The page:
The case styles would display text as follows:
	plain:      "John Smith studies at MIT."
	small caps: "john smith studies at mIT."
	big caps:   "John Smith Studies At MIT."
	lowercase:  "john smith studies at mit."
[surely, more styles will be added to this list. Will the term "style" conflict with "style sheet"?]

Constraints and environment variables

[very interesting, but potentially complex issue]

The following environemnent variables are available for use in style sheets:

The combination of constraints and environment variables can be quite interesting.

Set the left margin to be 1/10 of the widow width, but always more than 2em and less than 20em:

  html : margin.left =  2em < WIDTH/10 < 20em 
Let the color of the background fade frow white to yellow as the document ages. After two days (2d), the fading process is complete:
  html : color.background = white < AGE/2d < yellow
Let the color of text links change from re to blue as the document loads:
  html : text.link = red < FETCHED < blue


Addition, substraction, multiplication and division supported. Note how other element values are referenced:
  h2: font.size = h1[font.size] * 0.8
  P : font.size = H1.foo[font.size] - 12 pt
[What's the best notation for referencing other values? Previously, this document suggested: "H1.foo:font.size]"]

The notation for setting relative values:

  h1: font.size = 4
  h1: oversize.font.size += 2


Kevin proposes:
  define "My Gray" "191, 191, 191"
  P : font.color = "My Gray"
This would be a simple and workable scheme. What do we gain from going one step further and introduce variables?

Cascading order

Both readers and authors may use the style sheet language to specify preferences (the style sheet specified in -- or referenced from -- the inital document becomes the personal preferences of the reader). In most cases, the reader will be happy to accept the style hints from the author, but human or technologial handicaps may require the overriding of the author's hints.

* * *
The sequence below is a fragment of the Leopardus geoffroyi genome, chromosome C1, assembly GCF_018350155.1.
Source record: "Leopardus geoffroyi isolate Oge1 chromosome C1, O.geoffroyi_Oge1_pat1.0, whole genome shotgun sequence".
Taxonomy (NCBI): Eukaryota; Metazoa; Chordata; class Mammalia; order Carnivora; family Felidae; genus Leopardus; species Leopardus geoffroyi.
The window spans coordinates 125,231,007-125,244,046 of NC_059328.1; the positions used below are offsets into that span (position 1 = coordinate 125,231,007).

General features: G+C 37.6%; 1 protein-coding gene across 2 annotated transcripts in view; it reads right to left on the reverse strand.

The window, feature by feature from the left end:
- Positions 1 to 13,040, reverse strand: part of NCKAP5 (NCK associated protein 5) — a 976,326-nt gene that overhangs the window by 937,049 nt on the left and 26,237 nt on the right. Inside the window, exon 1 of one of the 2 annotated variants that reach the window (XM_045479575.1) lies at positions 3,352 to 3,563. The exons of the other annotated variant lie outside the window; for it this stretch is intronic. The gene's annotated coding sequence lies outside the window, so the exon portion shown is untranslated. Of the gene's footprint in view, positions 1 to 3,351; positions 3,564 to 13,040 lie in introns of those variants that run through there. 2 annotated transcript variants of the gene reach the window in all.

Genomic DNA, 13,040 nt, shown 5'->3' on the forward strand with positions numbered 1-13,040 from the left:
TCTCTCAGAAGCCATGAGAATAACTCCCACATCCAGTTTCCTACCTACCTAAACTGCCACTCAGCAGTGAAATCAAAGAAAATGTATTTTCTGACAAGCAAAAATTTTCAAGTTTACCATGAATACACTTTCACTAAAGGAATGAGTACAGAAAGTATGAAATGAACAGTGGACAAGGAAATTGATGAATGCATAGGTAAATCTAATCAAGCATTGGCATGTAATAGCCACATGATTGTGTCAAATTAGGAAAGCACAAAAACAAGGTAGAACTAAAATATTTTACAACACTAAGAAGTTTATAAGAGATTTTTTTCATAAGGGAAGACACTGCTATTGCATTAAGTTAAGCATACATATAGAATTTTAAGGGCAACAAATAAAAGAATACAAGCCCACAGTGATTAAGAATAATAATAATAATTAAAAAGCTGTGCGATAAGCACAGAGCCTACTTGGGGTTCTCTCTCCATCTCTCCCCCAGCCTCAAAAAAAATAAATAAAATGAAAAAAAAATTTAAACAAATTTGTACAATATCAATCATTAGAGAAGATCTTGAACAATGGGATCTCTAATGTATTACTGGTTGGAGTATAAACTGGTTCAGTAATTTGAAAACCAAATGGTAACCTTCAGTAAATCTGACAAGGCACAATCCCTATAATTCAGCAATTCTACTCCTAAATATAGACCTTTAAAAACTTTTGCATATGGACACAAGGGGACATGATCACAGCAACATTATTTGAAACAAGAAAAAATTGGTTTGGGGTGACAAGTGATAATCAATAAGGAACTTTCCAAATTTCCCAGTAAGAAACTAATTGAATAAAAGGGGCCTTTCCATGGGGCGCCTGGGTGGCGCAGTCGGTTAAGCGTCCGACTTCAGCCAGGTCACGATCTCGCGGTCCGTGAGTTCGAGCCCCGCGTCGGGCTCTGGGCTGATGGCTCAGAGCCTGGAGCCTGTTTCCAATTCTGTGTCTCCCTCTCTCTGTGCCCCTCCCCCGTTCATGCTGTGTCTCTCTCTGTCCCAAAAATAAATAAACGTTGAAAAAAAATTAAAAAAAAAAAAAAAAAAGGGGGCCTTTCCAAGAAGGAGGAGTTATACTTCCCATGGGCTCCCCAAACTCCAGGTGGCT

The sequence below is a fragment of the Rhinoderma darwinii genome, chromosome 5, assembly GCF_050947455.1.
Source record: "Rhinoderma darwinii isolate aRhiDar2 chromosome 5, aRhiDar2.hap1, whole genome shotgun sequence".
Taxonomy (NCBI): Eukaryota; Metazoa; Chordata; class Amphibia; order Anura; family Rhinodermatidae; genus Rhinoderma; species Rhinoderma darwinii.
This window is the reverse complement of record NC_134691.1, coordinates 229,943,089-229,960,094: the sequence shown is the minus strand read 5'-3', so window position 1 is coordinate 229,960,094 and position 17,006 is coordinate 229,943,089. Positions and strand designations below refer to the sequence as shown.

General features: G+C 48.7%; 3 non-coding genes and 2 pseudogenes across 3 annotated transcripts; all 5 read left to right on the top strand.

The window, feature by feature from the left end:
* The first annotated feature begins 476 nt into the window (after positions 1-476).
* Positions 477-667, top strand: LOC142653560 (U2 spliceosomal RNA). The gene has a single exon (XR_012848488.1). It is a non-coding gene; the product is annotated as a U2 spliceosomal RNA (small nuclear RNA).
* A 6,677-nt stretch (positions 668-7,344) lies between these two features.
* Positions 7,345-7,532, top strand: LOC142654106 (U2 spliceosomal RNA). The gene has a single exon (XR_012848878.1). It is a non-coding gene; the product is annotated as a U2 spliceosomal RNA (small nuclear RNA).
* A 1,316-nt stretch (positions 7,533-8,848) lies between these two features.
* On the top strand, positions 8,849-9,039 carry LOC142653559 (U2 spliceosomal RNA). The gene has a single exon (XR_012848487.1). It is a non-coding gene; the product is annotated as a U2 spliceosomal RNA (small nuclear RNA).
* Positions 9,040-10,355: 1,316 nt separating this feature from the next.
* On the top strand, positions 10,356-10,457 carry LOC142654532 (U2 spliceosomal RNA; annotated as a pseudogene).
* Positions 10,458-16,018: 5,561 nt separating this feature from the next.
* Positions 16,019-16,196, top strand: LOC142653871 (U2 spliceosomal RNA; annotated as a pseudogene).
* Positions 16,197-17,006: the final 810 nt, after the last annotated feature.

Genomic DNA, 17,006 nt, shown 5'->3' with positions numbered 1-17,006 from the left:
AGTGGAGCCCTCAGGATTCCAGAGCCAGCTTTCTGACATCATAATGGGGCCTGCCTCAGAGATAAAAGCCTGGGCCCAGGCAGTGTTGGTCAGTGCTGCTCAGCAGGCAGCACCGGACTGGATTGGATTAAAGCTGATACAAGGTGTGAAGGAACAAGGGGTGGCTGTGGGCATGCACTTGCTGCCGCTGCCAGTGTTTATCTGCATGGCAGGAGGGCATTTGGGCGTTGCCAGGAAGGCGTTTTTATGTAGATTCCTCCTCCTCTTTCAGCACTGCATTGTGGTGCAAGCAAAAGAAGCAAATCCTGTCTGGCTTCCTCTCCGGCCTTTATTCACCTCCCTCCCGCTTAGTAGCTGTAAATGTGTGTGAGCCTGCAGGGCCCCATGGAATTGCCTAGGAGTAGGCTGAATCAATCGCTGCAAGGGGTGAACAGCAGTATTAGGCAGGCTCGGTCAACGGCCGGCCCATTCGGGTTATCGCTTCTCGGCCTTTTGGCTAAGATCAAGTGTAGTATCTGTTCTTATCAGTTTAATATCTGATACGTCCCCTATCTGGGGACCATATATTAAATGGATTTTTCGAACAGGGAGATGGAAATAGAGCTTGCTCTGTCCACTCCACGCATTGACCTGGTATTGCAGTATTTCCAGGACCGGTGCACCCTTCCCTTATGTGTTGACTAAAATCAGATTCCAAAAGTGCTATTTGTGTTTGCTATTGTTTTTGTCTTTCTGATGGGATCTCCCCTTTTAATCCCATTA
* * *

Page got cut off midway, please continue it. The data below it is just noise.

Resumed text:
When the indicated preferences conflict, the style sheet mechanism needs a way to resolve the disagreement. In this propoasl, both the reader and the author can indicate weight behind their preferences:

  font.family = helvetica ! important
  font.color = black ! insist
[Bill proposes using a standard notation for the priority, e.g. "h1: font.family=courier ; priority=insist"] In the end -- if the conflict escalates -- the reader should have the last word.

The list below indicates the hierarchy of style hints:

  reader lens               used for interactive control, e.g. "zoom in"

  reader insist             e.g. to compensate for handicap

  author important/insist   to indicate special weight
  reader important

  author normal             default weight, no tagging needed
  reader normal             taken from initial document

  application default       hardcoded fallback values

In addition to the important and insist tags, the legal tag indicates that there are legal reasons for the choice of styles, e.g. a font size requirement.


  P: font.size = 12pt ! legal
[Discuss the weight assigned to the "legal" tag. Basic strategy: give high weight if the request is reasonable, but "pink" is never a legal requirement.]

The browser should warn the reader when style hints tagged "legal" are overridden and this isn't clear from the context. Contexts where this should be clear:

One should also keep in mind that:

In general, the HTML3
banner area is a better place to put legal information.



The style sheet mechanism should be liberal in accepting alternative names, e.g. to shorthen the length of a style specification. Also, people come to the web from different platforms and bring vith them different vocabularies.
term    alternates

image : img
back  : background, bg 
fore  : foreground, fg
pt    : point, points
pa    : pica, picas



As descibed above, elements grouped to reduce typing and bandwidth. Also, each element (group) can take several value assignements:
  h1: font.size = 12pt; back.color = #F00
  h1, h2: font.family = helvetica; font.size = 12pt


style sheet:


This document is based on active input from: Also, style sheet proposals from the following people have been influential:
This document is herded by Håkon Lie